START A PETITION 27,000,000 members: the world's largest community for good
START A PETITION
x
3,238,121 people care about Environment & Wildlife

Efforts to Restore Coral Habitats Stink – Literally

Efforts to Restore Coral Habitats Stink – Literally

If, while looking for a new apartment, you happened upon a pungent neighborhood, you’d look for a home in another area, right? Well, fish and coral are no different. New research from the Georgia Institute of Technology shows that damaged reefs emit an unpleasant odor that fish and coral can smell; this scent subsequently drives the creatures to try to settle somewhere else.

Evolutionarily speaking, the odor has probably usually been a good thing. It keeps coral and fish from settling in unsafe environments. Alas, with the fishing industry and other human interference destroying so many reefs, having this scent drive away sealife from most areas is probably a detriment at this point.

This study likely explains why areas that marine biologists designate in the hopes of having a coral reef “recovery” aren’t especially successful. Evidently, fish can still sense that something smells fishy… I mean suspect, and flee the area. With the stench of “failed habitat” lingering, scientist intervention might not be enough to revive a degrading reef.

Coral reefs are a delicate ecosystem. Seaweed generally prevents coral from growing, which is why it’s great to have seaweed-eating fish frequent coral reefs. When the fish are not around to keep the amount of seaweed limited, old corals die out and new corals look elsewhere for a home. This seaweed, it turns out, also lets off a stinky scent, giving fish and coral yet another odorous reason to stay away from declining reefs.

One of the more discouraging findings of the study is that even coral larvae smell and make living choices based on the water’s scents. With studies showing that baby coral avoided the smelly water five times more than it went to it, that means that coral avoid this type of water even more than it does algae, which is toxic to coral. Obviously, that suggests that reviving old coral reefs will be a tricky task.

Fish are even pickier about the scent, apparently. Scientists looked at 15 different species of fish and found that each one greatly preferred taking up residence in less stinky water, sometimes by as much time as eight times more than they did in the smelly former reefs.

Fortunately, scientists won’t give up on trying to bring back dying reefs, they’ll just likely alter their tactics in light of this information. At the present, some experts believe the best tactic will be to clear certain parts of the ocean floor of seaweed and dead coral altogether in the hopes of preventing the water from being foul-smelling. With any luck, this will be just the adjustment necessary to achieve more success in restoring coral reefs.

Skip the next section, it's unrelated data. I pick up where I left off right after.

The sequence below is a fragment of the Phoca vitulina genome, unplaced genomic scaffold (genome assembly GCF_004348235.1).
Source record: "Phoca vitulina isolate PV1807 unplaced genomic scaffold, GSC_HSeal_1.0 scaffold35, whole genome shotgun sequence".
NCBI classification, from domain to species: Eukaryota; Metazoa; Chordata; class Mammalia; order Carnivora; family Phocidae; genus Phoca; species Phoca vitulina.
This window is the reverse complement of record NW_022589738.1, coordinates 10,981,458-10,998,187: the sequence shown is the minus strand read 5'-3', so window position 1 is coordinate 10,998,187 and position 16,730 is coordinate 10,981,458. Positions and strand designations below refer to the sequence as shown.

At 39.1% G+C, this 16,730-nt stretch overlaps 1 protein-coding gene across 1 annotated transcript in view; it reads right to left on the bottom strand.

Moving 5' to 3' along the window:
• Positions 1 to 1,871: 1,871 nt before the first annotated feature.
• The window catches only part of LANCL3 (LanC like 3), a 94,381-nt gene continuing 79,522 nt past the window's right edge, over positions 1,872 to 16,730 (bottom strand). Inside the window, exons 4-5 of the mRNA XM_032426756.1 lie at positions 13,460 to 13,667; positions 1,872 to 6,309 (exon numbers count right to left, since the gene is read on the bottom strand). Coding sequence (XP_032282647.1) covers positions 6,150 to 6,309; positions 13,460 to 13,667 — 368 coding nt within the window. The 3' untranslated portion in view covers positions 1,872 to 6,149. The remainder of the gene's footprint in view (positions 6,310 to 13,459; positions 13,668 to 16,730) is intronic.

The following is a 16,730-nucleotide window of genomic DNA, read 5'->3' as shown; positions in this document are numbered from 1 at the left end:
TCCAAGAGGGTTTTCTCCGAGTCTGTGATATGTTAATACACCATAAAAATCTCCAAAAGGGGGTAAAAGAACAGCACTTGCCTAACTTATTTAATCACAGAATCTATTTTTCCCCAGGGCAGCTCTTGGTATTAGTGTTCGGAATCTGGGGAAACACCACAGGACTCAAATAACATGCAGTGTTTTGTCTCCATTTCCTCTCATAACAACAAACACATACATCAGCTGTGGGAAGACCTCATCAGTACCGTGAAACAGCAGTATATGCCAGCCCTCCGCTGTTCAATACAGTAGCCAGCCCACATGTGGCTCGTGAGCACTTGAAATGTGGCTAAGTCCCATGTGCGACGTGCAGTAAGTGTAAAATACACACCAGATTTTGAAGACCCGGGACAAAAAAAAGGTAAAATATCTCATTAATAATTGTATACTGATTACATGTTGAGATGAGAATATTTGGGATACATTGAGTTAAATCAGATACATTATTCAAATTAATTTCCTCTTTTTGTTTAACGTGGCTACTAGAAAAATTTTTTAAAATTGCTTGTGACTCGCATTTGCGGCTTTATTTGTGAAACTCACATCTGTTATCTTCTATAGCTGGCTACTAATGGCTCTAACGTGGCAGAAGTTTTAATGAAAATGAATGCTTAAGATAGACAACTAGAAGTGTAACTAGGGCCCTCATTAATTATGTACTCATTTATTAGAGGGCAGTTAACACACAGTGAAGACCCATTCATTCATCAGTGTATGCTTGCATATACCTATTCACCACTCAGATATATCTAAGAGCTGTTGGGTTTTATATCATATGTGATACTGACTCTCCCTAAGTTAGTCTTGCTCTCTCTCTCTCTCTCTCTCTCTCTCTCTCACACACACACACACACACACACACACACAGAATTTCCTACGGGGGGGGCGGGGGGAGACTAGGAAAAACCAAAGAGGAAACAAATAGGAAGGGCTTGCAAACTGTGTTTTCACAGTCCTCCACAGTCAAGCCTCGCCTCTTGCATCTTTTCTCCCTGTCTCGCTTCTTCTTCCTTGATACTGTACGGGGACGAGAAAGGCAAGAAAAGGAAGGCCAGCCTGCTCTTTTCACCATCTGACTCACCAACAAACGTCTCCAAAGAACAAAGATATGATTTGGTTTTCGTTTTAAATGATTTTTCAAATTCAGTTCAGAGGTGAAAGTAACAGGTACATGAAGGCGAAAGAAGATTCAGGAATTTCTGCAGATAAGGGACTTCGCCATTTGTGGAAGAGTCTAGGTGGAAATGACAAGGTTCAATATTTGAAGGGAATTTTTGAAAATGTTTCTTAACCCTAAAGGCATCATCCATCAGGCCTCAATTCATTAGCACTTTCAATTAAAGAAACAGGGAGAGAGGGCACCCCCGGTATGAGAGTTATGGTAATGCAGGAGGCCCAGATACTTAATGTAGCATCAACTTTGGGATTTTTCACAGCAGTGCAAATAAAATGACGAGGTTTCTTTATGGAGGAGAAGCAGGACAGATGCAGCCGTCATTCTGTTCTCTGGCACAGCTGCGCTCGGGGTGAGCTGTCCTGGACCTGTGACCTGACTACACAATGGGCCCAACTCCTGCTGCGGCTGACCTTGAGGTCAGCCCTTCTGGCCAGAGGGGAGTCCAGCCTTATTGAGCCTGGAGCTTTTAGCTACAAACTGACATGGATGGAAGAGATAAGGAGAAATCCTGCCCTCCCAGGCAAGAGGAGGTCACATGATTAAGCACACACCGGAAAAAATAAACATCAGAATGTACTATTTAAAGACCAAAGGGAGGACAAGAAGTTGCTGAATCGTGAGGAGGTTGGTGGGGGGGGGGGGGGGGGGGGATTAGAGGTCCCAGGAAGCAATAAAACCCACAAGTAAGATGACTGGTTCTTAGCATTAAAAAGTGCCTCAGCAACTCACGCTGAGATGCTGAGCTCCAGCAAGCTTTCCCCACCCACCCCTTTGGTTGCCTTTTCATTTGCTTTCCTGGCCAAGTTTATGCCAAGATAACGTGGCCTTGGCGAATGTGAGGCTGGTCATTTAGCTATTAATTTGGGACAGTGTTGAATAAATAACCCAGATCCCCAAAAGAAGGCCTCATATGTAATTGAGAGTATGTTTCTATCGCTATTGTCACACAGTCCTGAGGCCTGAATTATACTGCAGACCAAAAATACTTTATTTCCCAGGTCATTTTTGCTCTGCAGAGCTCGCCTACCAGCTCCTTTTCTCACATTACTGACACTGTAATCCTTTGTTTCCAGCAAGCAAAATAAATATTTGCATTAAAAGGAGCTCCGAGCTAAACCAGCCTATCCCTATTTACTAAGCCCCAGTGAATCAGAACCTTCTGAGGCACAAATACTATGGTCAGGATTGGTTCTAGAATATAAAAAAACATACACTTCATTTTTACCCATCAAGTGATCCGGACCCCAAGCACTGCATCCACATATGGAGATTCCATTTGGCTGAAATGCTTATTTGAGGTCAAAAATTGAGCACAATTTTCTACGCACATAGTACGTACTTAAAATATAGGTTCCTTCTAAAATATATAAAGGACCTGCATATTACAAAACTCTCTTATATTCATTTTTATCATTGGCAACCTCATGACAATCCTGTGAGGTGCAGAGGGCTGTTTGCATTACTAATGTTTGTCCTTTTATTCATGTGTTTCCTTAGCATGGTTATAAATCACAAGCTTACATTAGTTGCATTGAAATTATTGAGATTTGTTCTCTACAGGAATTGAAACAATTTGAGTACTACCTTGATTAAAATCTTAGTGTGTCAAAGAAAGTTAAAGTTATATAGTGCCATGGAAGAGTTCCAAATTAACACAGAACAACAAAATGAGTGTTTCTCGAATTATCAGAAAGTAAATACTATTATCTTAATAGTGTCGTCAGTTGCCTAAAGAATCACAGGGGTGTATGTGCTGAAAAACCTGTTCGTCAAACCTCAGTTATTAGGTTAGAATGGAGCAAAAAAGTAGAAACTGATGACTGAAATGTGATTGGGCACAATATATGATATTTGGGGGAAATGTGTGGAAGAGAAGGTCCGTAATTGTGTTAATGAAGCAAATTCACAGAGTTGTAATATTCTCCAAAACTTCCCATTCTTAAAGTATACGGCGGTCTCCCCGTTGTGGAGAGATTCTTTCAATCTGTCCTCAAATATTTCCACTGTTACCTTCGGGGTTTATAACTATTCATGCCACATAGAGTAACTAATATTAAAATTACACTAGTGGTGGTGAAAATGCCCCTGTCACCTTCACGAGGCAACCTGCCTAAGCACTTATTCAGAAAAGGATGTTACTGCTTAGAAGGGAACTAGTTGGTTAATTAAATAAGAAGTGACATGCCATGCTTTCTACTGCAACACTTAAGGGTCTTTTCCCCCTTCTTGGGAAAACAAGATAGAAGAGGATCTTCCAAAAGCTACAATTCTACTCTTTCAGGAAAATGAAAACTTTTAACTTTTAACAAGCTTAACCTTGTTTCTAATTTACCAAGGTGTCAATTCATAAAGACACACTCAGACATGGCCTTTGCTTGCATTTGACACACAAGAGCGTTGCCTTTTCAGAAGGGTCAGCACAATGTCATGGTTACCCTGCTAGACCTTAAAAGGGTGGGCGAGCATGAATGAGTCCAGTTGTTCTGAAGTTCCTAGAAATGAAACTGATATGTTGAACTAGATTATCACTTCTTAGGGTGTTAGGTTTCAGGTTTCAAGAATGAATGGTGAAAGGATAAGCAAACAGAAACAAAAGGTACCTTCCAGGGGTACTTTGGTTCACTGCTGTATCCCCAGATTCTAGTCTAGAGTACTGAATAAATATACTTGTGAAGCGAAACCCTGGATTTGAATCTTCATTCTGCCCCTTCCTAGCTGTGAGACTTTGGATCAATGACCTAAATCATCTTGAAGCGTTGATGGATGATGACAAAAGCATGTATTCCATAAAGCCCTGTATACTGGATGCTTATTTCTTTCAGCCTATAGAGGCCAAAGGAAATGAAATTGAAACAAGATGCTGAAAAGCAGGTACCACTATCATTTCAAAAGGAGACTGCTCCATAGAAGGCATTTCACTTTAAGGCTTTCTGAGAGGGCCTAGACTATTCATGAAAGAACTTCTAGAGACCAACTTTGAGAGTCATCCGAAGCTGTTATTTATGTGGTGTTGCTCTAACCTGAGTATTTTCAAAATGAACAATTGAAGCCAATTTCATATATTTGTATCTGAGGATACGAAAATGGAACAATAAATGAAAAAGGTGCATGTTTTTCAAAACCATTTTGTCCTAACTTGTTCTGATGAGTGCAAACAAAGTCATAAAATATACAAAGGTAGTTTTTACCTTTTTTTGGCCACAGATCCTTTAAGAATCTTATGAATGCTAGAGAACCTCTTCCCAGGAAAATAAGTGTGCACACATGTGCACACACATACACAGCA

Read more: , , , ,

have you shared this story yet?

some of the best people we know are doing it

64 comments

+ add your own
12:21AM PST on Dec 21, 2014

Thanks for sharing

12:20AM PST on Dec 21, 2014

Tua is for sharing

2:37PM PDT on Oct 27, 2014

Thanks for sharing Kevin!

6:58PM PDT on Aug 31, 2014

Now factor in the human impact ... coral mining, pollution, overfishing and netting, blast fishing, digging of canals to access more islands and bays, and you have yet another "intervention" gone wrong. Nature has its own way of restoration as needed.

The more we "intervene" and intrude in nature's gifts, freely given and already abused, the more things die ... and faster. Touted as the smartest, one has to wonder what we've learned.


3:14AM PDT on Aug 28, 2014

ty

2:19AM PDT on Aug 28, 2014

noted

2:19AM PDT on Aug 28, 2014

noted

2:13AM PDT on Aug 28, 2014

Thank you for sharing

11:48PM PDT on Aug 26, 2014

Very interesting article but also very sad! We're losing so many of our beautiful coral reefs which is so adversely effecting the marine life in our oceans and causing a great decrease in the necessary components of the reefs which keep our ocean's ecosystems healthy and this is largely due to our commercial fishing industry and acidification of our oceans due to global warming!

10:31PM PDT on Aug 26, 2014

Cleaning up the 'stinky' smelling dead stuff should help a lot....no one likes stinky stuff.

add your comment



Disclaimer: The views expressed above are solely those of the author and may not reflect those of
Care2, Inc., its employees or advertisers.

Care2 - Be Extraordinary - Start a Care2 Petition
ads keep care2 free
CONTACT THE EDITORS

Recent Comments from Causes

Thank you ....Israel IS good! Spam flagged

I just hope they are all OK. Some were clearly having fun, but some of them had me worried something…

meet our writers

Julie M. Rodriguez Julie M. Rodriguez is an arts, green living, and political writer based in San Mateo, CA. Her work... more
ads keep care2 free

more from causes




Select names from your address book   |   Help
   

We hate spam. We do not sell or share the email addresses you provide.